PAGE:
Some times, you are witness to visuals that just don’t look right or shouldn’t even be happening. That someone wearing leggings when they really shouldn’t be or the 70 year old sun bleached tourist on Miami beach with a heavy accent wearing Speedo’s. We all know it’s just wrong. However, people rise above the scrutiny of others and proudly parade themselves no matter what the others think. Why should a photographer be any different? Especially when you marry and Sony A7RII to a Zeiss 85mm Milvus. Just like those previous observations you have made of things that don’t look right, The A7RII and Milvus fall into that category. It is the most ridiculous unbalanced ugly looking combination of camera and lens you can image. Yet, there is something beautiful about it and you don’t mind parading with it.
The new 85 Milvus which was provided by Popflash Photo is obviously different than the original ZF/ZE version which have been around for a while. But the difference goes deeper than just the look. Compared to the previous Planar, the Milvus delivers better contrast, better flare control with new coatings, sharper images, better control of the dreaded purple fringing and weather sealing. All of these benefits come at a cost. Monetarily and physically. At $1800.00, the new Milvus is definitely stretching the budget for many photographers and at 2.67lbs ( 1.21kg ) it’s breaking the backs of others.
Since I no longer have a Nikon digital camera and am strictly shooting Sony now, my only choice was to adapt this behemoth to the A7RII or take a few pictures on film with the F6. I did a little of both. So, having said all that, here is the first hand field report of using the Milvus on the A7RII.
As you can image it was heavy. I could not carry this around all day long around my neck as it would be fatiguing and painful on the neck after a while. Having the camera in a camera bag around the shoulders can ease this quite a bit as there is better padding on the bag straps and the weight is better distributed.
Shooting stills is not bad at all since you have time to work the focus and verify it with focus peak and magnification as mentioned HERE. However, moving subjects can be more challenging because of the large focus rotation. To put it simply, you can’t focus fast enough. At least I can’t. You have to rotate the focus ring quite a bit to get from one focus point to another within a few feet. On the other hand, the advantage of this is that focusing can be much more critical and granular giving you much better control of your focus point. Furthermore, the focus is really tight and smooth with no play or wiggle. This lens is built to the tight tolerances you would expect from German engineering.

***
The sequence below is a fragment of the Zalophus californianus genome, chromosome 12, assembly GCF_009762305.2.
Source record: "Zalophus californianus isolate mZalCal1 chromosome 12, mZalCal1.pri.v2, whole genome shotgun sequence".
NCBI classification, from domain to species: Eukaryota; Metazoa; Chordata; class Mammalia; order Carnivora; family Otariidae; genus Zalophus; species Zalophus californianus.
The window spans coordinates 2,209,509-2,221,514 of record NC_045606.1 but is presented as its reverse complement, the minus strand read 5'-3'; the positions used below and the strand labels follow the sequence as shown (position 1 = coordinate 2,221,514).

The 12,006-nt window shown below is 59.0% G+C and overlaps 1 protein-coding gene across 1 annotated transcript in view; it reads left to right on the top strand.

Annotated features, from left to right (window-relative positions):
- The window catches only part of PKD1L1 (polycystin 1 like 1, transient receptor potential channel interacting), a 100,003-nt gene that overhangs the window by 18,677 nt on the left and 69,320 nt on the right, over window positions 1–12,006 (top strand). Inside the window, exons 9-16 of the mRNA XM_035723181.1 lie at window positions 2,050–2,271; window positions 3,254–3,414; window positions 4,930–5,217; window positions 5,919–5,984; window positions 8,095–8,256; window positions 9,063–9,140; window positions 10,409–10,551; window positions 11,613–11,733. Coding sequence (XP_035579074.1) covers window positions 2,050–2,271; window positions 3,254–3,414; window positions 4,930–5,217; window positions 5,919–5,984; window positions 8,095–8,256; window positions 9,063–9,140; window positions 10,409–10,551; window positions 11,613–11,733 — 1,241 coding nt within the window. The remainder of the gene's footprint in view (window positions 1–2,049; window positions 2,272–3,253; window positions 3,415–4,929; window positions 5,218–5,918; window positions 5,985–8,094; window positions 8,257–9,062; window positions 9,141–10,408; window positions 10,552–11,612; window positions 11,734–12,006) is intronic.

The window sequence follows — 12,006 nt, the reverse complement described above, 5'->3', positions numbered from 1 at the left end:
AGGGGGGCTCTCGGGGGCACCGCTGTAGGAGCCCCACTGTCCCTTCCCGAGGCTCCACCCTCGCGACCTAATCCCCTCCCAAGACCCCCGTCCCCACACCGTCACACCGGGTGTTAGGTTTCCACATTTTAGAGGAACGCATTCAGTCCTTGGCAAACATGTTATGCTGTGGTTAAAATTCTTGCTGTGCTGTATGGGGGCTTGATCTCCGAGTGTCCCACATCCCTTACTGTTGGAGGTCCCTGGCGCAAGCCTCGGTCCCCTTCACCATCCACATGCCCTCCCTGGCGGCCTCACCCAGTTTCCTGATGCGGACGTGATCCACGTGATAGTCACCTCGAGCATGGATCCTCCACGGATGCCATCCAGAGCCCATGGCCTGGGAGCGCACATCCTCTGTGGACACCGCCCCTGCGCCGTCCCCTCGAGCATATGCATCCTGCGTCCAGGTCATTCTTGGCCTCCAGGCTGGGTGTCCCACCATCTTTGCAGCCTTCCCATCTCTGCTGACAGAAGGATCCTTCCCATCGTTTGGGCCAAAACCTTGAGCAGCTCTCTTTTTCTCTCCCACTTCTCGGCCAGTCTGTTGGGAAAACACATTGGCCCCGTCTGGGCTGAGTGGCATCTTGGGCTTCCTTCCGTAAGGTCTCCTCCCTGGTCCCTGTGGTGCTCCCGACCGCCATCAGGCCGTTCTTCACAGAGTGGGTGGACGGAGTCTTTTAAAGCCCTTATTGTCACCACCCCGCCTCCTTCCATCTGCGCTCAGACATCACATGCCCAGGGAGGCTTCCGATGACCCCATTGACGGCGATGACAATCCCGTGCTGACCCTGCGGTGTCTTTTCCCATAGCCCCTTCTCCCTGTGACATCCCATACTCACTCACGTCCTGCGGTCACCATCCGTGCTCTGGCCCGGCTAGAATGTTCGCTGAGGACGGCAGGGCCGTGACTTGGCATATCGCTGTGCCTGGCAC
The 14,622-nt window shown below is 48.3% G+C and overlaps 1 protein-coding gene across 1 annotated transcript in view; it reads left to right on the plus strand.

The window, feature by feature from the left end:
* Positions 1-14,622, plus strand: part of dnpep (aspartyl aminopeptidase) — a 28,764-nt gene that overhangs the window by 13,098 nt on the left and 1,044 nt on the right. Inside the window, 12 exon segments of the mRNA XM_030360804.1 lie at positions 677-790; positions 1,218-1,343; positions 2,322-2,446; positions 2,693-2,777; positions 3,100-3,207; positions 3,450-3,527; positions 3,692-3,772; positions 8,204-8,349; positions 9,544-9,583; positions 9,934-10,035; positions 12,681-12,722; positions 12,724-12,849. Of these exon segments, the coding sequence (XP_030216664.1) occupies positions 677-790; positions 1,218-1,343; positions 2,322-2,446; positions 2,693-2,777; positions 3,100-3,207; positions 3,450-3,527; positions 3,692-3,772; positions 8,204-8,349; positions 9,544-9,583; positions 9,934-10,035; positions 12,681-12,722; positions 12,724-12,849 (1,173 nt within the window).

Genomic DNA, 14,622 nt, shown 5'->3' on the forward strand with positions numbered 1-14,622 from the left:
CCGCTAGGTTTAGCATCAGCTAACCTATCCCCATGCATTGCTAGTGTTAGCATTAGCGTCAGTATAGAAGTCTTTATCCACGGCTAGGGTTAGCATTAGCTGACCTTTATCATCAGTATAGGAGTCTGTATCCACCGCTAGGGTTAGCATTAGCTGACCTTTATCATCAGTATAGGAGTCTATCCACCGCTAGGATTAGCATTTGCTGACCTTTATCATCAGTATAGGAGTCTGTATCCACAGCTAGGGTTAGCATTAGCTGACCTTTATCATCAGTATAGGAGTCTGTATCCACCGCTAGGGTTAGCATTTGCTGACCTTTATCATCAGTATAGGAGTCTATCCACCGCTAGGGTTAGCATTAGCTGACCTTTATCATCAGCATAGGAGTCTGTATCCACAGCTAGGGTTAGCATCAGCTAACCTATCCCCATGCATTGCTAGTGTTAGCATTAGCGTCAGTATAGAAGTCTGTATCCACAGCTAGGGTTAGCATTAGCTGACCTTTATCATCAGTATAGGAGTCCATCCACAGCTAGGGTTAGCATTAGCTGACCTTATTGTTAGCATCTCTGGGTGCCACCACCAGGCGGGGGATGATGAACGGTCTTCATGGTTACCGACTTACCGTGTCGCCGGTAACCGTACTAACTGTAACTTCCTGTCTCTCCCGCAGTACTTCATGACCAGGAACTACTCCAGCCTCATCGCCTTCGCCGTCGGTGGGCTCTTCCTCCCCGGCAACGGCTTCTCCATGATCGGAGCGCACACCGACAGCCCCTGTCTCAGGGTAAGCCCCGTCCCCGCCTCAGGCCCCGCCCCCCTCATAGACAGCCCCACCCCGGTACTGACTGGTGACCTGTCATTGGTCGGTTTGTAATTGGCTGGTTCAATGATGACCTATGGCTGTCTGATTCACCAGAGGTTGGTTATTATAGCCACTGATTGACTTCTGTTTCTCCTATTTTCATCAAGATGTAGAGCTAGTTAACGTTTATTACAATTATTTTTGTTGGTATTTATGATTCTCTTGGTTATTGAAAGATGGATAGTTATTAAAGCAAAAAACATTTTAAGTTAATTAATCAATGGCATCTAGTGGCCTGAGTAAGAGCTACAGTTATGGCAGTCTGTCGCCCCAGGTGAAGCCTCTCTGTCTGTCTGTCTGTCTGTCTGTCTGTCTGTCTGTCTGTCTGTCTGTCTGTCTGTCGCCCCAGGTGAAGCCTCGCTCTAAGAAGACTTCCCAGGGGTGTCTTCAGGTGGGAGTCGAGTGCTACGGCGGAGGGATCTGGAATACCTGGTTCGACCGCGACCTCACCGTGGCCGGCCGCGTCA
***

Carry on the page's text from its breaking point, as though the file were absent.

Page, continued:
Rendering and bokeh is just what you would expect. You will be hard pressed to find a lens that tops the smoothness and out of focus transition this lens delivers. It will not let you down. This is a prime example of what to expect from a high end lens such as this. I can’t recall ever seeing images from a Leica 90 M or 80 R looking as nice as what you get from the Milvus 85. This lens is destined to become a classic. It will only be a matter of time.
The weight and stiffness of the focus become evident when shooting it on the A7RII. There were times when you felt the lens move on the adapter as you rotated the focus. I did not experience this when the lens was mounted on the Nikon F6. Definitely not an issue but something to keep in mind as you consider putting heavy lenses on such a small camera body.
Looking forward, I have a dilemma since I cannot really afford two 85’s. The obvious thing to do is get a Batis 85mm for the Sony and be done with it. However, that would limit you to using the lens strictly on the Sony and after seeing what this lens is capable of and how it is built, I can honestly tell you I am reconsidering my abandonment of the DSLR in favor of the mirror less camera. As much as I love the EVF, I may be forced to get back into something like a D750 or DF just so I can use this lens more comfortably. The real option for me is the unthinkable. Getting a Leica SL with an F to T adapter would probably be the best thing to do since it is a larger full frame camera built to accommodate large lenses. As much as I dislike what Leica stands for, they have produced something no one else has. A true replacement for a full size DSLR in a mirror less camera that is available now! But, there are also some gotcha’s with that option. It’s hard to beat the Sony sensor, It lacks image stabilization, it is 24 megapixels and it costs and arm and a leg which I cannot afford. What to do ???